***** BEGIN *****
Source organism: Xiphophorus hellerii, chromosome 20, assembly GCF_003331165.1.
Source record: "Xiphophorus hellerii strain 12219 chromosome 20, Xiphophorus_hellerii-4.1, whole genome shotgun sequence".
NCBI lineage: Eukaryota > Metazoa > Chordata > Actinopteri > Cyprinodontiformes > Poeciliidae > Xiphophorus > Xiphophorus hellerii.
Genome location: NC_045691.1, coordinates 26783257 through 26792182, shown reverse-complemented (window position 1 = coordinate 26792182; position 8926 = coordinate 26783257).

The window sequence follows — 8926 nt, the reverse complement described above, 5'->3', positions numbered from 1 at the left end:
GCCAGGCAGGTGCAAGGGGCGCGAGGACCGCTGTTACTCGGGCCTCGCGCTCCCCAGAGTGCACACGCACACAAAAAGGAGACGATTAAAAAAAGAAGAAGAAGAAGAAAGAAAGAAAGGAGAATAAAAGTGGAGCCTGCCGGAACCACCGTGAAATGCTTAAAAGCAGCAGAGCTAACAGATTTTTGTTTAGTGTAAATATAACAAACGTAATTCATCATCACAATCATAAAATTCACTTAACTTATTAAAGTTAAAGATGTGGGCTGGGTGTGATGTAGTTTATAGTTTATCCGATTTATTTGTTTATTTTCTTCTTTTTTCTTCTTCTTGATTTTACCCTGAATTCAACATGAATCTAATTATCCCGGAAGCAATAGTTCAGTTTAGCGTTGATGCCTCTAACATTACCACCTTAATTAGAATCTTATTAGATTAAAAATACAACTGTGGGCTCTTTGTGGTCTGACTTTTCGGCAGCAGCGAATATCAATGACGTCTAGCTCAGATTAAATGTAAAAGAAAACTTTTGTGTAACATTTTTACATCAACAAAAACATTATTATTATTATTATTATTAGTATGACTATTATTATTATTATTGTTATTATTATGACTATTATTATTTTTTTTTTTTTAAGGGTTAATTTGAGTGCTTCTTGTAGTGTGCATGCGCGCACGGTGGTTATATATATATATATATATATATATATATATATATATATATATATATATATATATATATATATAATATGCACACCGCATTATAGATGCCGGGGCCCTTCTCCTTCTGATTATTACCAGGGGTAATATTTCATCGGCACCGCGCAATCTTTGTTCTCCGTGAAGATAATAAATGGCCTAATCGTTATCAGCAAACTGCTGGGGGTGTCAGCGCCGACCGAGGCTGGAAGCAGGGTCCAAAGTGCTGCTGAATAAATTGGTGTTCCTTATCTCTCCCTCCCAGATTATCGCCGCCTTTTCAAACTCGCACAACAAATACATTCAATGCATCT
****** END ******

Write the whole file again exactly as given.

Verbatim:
Source organism: Xiphophorus hellerii, chromosome 20, assembly GCF_003331165.1.
Source record: "Xiphophorus hellerii strain 12219 chromosome 20, Xiphophorus_hellerii-4.1, whole genome shotgun sequence".
NCBI lineage: Eukaryota > Metazoa > Chordata > Actinopteri > Cyprinodontiformes > Poeciliidae > Xiphophorus > Xiphophorus hellerii.
Genome location: NC_045691.1, coordinates 26783257 through 26792182, shown reverse-complemented (window position 1 = coordinate 26792182; position 8926 = coordinate 26783257).

The window sequence follows — 8926 nt, the reverse complement described above, 5'->3', positions numbered from 1 at the left end:
GCCAGGCAGGTGCAAGGGGCGCGAGGACCGCTGTTACTCGGGCCTCGCGCTCCCCAGAGTGCACACGCACACAAAAAGGAGACGATTAAAAAAAGAAGAAGAAGAAGAAAGAAAGAAAGGAGAATAAAAGTGGAGCCTGCCGGAACCACCGTGAAATGCTTAAAAGCAGCAGAGCTAACAGATTTTTGTTTAGTGTAAATATAACAAACGTAATTCATCATCACAATCATAAAATTCACTTAACTTATTAAAGTTAAAGATGTGGGCTGGGTGTGATGTAGTTTATAGTTTATCCGATTTATTTGTTTATTTTCTTCTTTTTTCTTCTTCTTGATTTTACCCTGAATTCAACATGAATCTAATTATCCCGGAAGCAATAGTTCAGTTTAGCGTTGATGCCTCTAACATTACCACCTTAATTAGAATCTTATTAGATTAAAAATACAACTGTGGGCTCTTTGTGGTCTGACTTTTCGGCAGCAGCGAATATCAATGACGTCTAGCTCAGATTAAATGTAAAAGAAAACTTTTGTGTAACATTTTTACATCAACAAAAACATTATTATTATTATTATTATTAGTATGACTATTATTATTATTATTGTTATTATTATGACTATTATTATTTTTTTTTTTTTAAGGGTTAATTTGAGTGCTTCTTGTAGTGTGCATGCGCGCACGGTGGTTATATATATATATATATATATATATATATATATATATATATATATATATATATATATATATATAATATGCACACCGCATTATAGATGCCGGGGCCCTTCTCCTTCTGATTATTACCAGGGGTAATATTTCATCGGCACCGCGCAATCTTTGTTCTCCGTGAAGATAATAAATGGCCTAATCGTTATCAGCAAACTGCTGGGGGTGTCAGCGCCGACCGAGGCTGGAAGCAGGGTCCAAAGTGCTGCTGAATAAATTGGTGTTCCTTATCTCTCCCTCCCAGATTATCGCCGCCTTTTCAAACTCGCACAACAAATACATTCAATGCATCT